By the time the NHS celebrates its 100th birthday in 2048, there will be more than 100,000 centenarians in the UK. This age shift is both global and personal. We are living longer and many of us are living better too. But too often, ageing seems to be more a source of consternation than celebration.
“For more than half a century now, we have treated the trials of sickness, ageing and mortality as medical concerns. It’s been an experiment in social engineering, putting our fates in the hands of people more valued for their technical prowess than for their understanding of human needs. The experiment has failed,” says surgeon Atul Gawande in his book Being Mortal.
The way we respond to the human needs of an ageing society needs a new approach. We need to look beyond the medical to understand the ecology of ageing, of the psychosocial, economic and environmental.
For the last six months, the Design Council, UnLtd, the South West Academic Health Science Network and the Centre for Ageing Better have collaborated to do just that in the south-west of England, using a £3.65m grant from the Big Lottery Fund.
The programme, Transform Ageing, brings together older people, community groups, commissioners and social entrepreneurs to tackle some of the biggest challenges facing us as we age. The programme aims to break down some of the barriers that obstruct innovation and solutions.
Launched in April, Transform Ageing is led by older people. In Cornwall, North Devon, Torbay and Somerset, the Design Council facilitated sessions with local people to identify, explore and prioritise later life challenges.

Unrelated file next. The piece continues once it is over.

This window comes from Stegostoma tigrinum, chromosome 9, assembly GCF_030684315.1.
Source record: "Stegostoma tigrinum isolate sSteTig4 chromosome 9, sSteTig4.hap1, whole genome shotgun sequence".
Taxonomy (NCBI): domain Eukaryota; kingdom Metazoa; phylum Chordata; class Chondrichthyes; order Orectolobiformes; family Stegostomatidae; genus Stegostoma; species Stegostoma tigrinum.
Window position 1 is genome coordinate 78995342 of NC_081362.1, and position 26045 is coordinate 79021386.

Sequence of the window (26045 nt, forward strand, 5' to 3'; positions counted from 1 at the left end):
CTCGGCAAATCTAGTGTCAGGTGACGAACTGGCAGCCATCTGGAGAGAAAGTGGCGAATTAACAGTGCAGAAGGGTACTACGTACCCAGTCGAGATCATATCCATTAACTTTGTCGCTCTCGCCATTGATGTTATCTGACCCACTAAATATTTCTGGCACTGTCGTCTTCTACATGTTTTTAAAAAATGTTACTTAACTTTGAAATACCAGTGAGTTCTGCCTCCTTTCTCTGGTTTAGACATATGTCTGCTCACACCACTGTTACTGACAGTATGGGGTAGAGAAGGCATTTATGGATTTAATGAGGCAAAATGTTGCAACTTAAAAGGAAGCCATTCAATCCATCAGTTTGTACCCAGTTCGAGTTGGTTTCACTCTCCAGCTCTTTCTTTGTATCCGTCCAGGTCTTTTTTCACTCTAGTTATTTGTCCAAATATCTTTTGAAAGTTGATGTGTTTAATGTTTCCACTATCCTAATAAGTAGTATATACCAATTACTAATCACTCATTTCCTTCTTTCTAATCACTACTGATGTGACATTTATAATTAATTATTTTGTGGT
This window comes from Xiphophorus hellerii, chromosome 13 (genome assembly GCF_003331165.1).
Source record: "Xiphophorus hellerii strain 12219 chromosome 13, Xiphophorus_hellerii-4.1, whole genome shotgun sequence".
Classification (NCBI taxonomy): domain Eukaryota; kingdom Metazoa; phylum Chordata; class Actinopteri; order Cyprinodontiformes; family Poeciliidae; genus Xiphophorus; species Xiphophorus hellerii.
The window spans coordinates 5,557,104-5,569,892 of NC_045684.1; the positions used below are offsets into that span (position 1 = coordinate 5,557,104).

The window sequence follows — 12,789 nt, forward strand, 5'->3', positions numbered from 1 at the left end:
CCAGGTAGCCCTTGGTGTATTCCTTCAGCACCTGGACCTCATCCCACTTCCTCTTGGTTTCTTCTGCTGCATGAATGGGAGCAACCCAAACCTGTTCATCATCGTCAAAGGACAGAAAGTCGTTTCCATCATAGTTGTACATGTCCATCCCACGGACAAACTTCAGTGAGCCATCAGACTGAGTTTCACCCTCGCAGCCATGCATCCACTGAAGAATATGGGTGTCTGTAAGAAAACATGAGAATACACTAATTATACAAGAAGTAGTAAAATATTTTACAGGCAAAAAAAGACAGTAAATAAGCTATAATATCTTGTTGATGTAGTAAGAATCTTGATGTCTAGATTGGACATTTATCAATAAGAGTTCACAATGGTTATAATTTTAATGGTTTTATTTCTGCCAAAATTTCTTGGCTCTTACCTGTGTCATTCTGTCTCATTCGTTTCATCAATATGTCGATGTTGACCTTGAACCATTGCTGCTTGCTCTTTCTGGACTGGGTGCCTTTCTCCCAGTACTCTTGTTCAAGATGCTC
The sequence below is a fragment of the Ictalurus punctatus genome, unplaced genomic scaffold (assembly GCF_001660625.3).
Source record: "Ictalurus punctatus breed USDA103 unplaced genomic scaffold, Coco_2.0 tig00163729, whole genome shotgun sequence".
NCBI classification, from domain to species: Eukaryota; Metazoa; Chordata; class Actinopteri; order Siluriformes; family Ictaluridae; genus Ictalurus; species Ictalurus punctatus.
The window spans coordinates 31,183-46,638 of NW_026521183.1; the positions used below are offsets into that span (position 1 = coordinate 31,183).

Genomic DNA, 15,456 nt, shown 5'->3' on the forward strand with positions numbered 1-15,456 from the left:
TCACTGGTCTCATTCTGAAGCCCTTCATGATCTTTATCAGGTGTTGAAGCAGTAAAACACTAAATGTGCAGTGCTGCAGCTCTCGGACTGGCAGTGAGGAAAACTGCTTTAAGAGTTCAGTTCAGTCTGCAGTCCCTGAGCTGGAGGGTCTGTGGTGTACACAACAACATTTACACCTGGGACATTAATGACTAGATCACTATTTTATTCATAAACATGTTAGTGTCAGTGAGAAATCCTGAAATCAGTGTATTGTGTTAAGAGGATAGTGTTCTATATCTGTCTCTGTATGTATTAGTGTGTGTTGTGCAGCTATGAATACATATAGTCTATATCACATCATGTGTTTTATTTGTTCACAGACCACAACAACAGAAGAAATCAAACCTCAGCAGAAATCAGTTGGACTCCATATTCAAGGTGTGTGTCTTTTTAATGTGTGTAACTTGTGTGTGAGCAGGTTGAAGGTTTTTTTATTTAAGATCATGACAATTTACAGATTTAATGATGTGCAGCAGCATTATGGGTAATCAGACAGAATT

I joined one of the workshops in Torrington, Devon, where groups of older people, social entrepreneurs, charities and staff from the NHS, local government and other public services were introduced to design thinking and tools, and were tasked with developing and undertaking their own community research plan. I was struck by the strength and value of fresh collaboration across groups who would not have come together otherwise.
In the final round of workshops, participants shared their research, identified common themes and finalised their challenge presentations. In Somerton, Somerset, I was struck by how committed participants were to seeing their work deliver results. Some of the older participants expressed interest in setting up their own social enterprises to do just that.
This community-led research has generated a range of insights, and the design techniques that were used created a positive and forward-looking dialogue. The topics that emerged include managing major life changes such as retirement and bereavement, supporting people in later life to reconnect or get involved in the community, ensuring that days out are not overshadowed by worries about getting home, helping to bridge the knowledge gap – and how so many of these challenges can contribute to feeling lonely. It is a daunting list, but the design-led approach has generated new thinking and opportunities for social entrepreneurs to innovate.
For the full article please visit The Guardian.
Courtesy of Guardian News & Media Ltd. Published on 18th October 2017